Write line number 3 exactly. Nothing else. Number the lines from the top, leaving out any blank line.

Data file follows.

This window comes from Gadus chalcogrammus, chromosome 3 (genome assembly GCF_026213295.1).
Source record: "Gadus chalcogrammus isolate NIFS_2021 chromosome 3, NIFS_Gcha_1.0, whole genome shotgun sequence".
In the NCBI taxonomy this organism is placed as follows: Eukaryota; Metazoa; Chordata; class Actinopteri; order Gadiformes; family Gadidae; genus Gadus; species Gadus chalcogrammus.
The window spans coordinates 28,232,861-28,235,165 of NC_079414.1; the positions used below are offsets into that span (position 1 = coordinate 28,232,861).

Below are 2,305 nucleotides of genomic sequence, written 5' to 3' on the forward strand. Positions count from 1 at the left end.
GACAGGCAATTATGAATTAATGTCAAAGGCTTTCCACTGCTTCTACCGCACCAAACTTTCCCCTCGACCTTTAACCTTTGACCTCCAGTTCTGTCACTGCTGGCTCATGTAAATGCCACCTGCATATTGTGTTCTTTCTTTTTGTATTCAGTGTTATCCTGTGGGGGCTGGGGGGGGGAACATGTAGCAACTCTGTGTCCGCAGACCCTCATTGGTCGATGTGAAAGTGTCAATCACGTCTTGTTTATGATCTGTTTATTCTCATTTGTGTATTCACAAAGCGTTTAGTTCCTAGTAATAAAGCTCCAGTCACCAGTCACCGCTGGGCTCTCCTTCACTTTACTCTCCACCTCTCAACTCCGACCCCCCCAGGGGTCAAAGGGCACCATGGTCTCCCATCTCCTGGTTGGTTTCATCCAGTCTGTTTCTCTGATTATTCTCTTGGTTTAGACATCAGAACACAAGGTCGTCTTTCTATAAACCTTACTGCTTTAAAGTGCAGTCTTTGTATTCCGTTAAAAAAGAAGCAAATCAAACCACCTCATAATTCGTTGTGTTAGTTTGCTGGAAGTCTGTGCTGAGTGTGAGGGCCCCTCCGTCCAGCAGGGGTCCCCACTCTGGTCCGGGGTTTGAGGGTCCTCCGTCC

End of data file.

In the NCBI taxonomy this organism is placed as follows: Eukaryota; Metazoa; Chordata; class Actinopteri; order Gadiformes; family Gadidae; genus Gadus; species Gadus chalcogrammus.